An intriguing finding was that the most common activity was “people looking at other people.” The construction, layout and design of Seagram made it easy for people to do this. The steps and ledges provided seating from which people could watch others in the plaza as well as on the street. Inevitably, this became the most significant factor contributing to the success of the plaza. However this was not what the space was designed for. When the architect, Miles van de Rohe, saw people sitting on the ledges, he was quite surprised. He had never predicted that people would do this. Without knowing it, he had designed the seats and ledges as perfect seating. There were no railings, shrubbery or ornamentation cluttering the space as the architects’ valued simplicity. Whyte therefore proposed that for a successful plaza, it is these features that should be planned with people’s sitting tendencies in mind (rather than simply placing park benches in the space). This gives people more freedom people to sit up front, in the back, to the side, in the sun, or out of it as they please. The flat surfaces can also be used as tables and a form of shelves.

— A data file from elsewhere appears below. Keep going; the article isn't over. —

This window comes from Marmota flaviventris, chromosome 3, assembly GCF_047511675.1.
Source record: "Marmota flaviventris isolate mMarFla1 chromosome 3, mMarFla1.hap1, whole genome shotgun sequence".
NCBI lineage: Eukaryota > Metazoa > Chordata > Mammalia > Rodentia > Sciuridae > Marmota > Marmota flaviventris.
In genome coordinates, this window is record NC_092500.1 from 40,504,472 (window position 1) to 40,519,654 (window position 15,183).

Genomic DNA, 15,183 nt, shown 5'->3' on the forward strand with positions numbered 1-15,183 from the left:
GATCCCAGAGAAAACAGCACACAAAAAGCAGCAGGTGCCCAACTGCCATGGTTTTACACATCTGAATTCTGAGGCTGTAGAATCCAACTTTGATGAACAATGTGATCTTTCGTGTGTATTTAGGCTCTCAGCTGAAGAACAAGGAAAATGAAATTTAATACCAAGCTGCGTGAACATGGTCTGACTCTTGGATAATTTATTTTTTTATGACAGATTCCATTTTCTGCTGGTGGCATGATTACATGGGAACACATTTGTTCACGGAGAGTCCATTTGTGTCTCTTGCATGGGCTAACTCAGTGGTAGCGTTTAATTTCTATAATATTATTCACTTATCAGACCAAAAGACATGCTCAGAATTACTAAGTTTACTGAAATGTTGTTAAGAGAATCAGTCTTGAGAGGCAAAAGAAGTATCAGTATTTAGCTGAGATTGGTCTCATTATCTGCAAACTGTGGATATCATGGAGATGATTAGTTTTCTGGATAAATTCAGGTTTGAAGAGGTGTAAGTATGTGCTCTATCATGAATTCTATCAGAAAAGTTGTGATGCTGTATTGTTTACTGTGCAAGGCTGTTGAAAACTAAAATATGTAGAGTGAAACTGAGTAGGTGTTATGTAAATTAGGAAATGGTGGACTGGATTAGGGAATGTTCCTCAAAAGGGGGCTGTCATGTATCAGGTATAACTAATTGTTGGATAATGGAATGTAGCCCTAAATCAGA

Whyte’s conclusions were presented to New York City and were added into the new zoning code. They included, the provision of sitting space, presence of trees, access for the disabled and having a close linkage with the street. Other factors that weren’t included but Whyte still deemed necessary for a successful plaza were the absence of sun (as a both a form of light and heat) and availability of food.
This session of the lecture series was an interesting discussion between the variety of guests and featured some great projects and inspiring designers.
Anna, 2009, ‘Builder Dan Phillips’ Philosophy: One Mans Trash is Anothers Home,’ Green Talk, weblog, viewed 12 April 2011, <http://www.green-talk.com/2009/12/02/builder-dan-phillips-philosophy-one-mans-trash-is-anothers-home/>
TEDX 2009, ‘Dan Phillips: Creative Houses from Reclaimed Stuff’, video, viewed 12 April 2011,<http://www.ted.com/talks/dan_phillips_creative_houses_from_reclaimed_stuff.html>
Murphy, K. 2009, ‘One Mans Trash…,‘ New York Times, viewed 12 April 2011, <http://www.nytimes.com/2009/09/03/garden/03recycle.html?_r=1>
Wolf, V. 2004, ‘Houston Heroes- Dan Phillips: weaving dreams from discarded things ,‘ viewed 12 April 2011, <http://www.cleanhouston.org/heros/phillips.htm>
Project for Public Spaces, 2010, ‘Sitwalls, Ledges and Steps,’ viewed 12 April 2011, <http://www.pps.org/articles/sitwalls/>